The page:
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It is a very strange world, where people can choose their own gender but are prevented from trying to re-direct their desires.
Prof. Michael King, who died in September, was a key player in these sexuality debates. A psychiatrist and epidemiologist in the Faculty of Brain Sciences at University College, London, his research interests included the role of religious beliefs in mental well-being, and the stress and stigma faced by homosexuals. A gay man himself and a professing Christian, he entered a civil partnership in 2006 and gay marriage in 2017.
As a Member of the Royal College of Psychiatrists, he chaired the College’s “Special Interest Group” in Homosexuality. In 2012, he oversaw, the production of the College submissions to the Church of England’s Pilling Commission, and the Home Office Consultation on Equal Civil Marriage, as well as various College ‘Position Statements’ on sex and gender. He also produced a briefing paper for members of CofE’s General Synod before their 2017 debate, supporting Jayne Ozanne’s motion calling for a ban on “Conversion Therapy.”
This was a poor debate, as homosexual practices are incompatible with Christ’s clear teaching. Jesus taught, “Haven’t you read that at the beginning the Creator made them male and female…that a man will leave his father and mother and be united to his wife, and the two will become one flesh? What God has joined together, man must not separate.”
Jesus continued, “Not everyone can accept this teaching, but only those to whom it has been given.” Who are they? Surely, his disciples - those who hear his voice and choose to follow him and put his teaching into practice. These are non-negotiable, core issues for Christian people. Even when they fail, Christians know they were called to be faithful to their wives, to nurture their own children and to care for the weak and the elderly. Every Christian knows that the family unit is fundamental to human flourishing. If the Church of England’s Bishops do not teach these things, their flock will continue to leave and look elsewhere for leaders, who are obedient to Christ’s teaching.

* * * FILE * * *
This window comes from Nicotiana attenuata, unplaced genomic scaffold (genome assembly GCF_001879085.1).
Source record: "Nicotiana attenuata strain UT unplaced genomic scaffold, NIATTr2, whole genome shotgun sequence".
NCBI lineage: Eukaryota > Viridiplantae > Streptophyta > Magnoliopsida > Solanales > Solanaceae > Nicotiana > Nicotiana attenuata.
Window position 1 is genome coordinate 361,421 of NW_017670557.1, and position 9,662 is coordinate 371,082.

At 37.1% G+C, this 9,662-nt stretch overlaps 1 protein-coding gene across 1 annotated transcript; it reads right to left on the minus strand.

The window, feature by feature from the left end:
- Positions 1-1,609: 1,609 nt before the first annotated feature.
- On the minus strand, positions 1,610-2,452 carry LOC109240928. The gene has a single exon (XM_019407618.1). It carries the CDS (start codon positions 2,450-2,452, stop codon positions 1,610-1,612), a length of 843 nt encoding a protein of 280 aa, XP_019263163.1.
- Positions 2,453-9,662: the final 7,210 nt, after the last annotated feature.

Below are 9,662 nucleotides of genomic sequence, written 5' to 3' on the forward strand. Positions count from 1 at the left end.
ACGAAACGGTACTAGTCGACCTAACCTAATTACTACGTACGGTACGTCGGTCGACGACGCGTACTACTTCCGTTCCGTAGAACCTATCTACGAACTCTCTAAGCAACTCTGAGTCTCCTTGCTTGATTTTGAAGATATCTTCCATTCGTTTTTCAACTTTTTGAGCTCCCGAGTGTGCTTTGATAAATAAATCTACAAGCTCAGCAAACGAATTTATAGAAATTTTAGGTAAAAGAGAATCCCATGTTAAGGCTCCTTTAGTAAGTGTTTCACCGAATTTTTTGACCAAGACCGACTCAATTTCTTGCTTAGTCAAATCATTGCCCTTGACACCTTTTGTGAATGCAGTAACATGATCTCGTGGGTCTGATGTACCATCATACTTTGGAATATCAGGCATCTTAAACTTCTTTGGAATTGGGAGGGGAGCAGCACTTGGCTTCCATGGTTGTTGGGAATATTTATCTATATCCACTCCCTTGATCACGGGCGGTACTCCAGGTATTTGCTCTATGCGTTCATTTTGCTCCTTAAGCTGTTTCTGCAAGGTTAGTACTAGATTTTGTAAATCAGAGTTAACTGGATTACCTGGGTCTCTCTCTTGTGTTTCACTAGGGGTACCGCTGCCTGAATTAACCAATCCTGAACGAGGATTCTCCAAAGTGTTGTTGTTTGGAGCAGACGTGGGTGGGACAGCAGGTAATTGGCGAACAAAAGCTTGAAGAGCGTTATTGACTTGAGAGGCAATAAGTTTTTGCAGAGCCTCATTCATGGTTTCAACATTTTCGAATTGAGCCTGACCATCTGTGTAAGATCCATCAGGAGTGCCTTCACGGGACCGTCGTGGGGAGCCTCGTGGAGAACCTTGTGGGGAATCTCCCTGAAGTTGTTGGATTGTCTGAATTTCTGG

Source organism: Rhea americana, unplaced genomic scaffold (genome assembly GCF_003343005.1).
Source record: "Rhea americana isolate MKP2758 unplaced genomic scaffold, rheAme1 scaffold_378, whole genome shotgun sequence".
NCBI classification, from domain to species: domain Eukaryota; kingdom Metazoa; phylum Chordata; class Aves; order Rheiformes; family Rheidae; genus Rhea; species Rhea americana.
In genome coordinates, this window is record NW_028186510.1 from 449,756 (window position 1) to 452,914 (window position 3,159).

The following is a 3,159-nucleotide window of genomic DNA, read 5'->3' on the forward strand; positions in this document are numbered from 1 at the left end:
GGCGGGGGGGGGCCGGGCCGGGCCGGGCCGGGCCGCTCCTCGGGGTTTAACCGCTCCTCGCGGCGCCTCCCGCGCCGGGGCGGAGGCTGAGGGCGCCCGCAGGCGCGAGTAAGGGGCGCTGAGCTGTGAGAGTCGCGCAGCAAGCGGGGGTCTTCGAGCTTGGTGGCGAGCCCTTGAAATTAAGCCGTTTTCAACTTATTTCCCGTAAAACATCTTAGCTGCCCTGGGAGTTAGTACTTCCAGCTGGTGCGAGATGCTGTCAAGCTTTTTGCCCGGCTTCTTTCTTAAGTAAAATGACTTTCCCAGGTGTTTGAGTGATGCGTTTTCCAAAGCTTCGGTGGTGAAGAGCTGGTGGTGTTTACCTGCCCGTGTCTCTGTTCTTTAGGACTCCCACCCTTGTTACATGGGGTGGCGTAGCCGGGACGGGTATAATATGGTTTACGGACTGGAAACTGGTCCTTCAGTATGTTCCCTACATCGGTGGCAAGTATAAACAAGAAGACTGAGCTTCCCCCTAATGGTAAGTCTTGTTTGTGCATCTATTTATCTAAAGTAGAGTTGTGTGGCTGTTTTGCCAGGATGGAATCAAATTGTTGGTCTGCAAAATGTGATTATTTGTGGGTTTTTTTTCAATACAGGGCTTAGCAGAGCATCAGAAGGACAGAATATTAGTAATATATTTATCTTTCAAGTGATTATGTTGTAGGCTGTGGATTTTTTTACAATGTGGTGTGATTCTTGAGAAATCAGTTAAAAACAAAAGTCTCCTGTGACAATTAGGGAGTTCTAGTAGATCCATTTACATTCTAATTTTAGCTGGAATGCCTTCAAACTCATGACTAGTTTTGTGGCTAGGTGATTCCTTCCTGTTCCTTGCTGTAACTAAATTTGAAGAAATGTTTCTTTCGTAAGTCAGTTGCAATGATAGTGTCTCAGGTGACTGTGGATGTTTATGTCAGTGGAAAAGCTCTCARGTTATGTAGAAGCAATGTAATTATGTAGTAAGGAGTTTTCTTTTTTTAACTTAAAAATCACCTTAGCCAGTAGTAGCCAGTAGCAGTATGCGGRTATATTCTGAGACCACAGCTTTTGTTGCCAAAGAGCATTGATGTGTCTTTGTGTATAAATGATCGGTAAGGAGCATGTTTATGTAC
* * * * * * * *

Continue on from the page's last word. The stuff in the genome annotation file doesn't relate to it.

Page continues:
But in King’s view, sexual orientation was not a choice. He believed its causes were biological in nature, determined by genetic factors and hormones in the womb. He was adamant that there was no good evidence to show that the nature of parenting or a history of early childhood abuse had any role in shaping sexual orientation. Once formed, he maintained, it could not be changed. It was innate and to attempt to change it was both unethical and potentially harmful. This false dogma, propagated by the Royal College of Psychiatrists, was a major public argument in the campaign to legalise Gay Marriage.
King was highly influential. He brought into being a Memorandum of Understanding, calling for UK mental health bodies to prohibit their counsellors from practicing what they chose to call “Conversion Therapy”. The definition of such therapy has been an ongoing source of contention. More than 50 years ago, some appalling therapies were indeed available and homosexuals were often coerced into using them to avoid commiting illegal acts.
Since the 1970s, the only therapies available from the National Health Service have been not conversion therapies but conversational therapies, where skilled counsellors explore their clients hopes and fears, and support them in achieving their own desired outcomes.
In April 2013, my colleague Dermot O’Callaghan and I wrote, on behalf of Core Issues Trust, to Prof. Sue Bailey, the President of the Royal College of Psychiatrists, seeking clarification on numerous matters of concern. We claimed the College submission to the Government was founded on gay ideology not science, and was written by an author with undeclared interests, distorting science to achieve political ends. These were very serious accusations.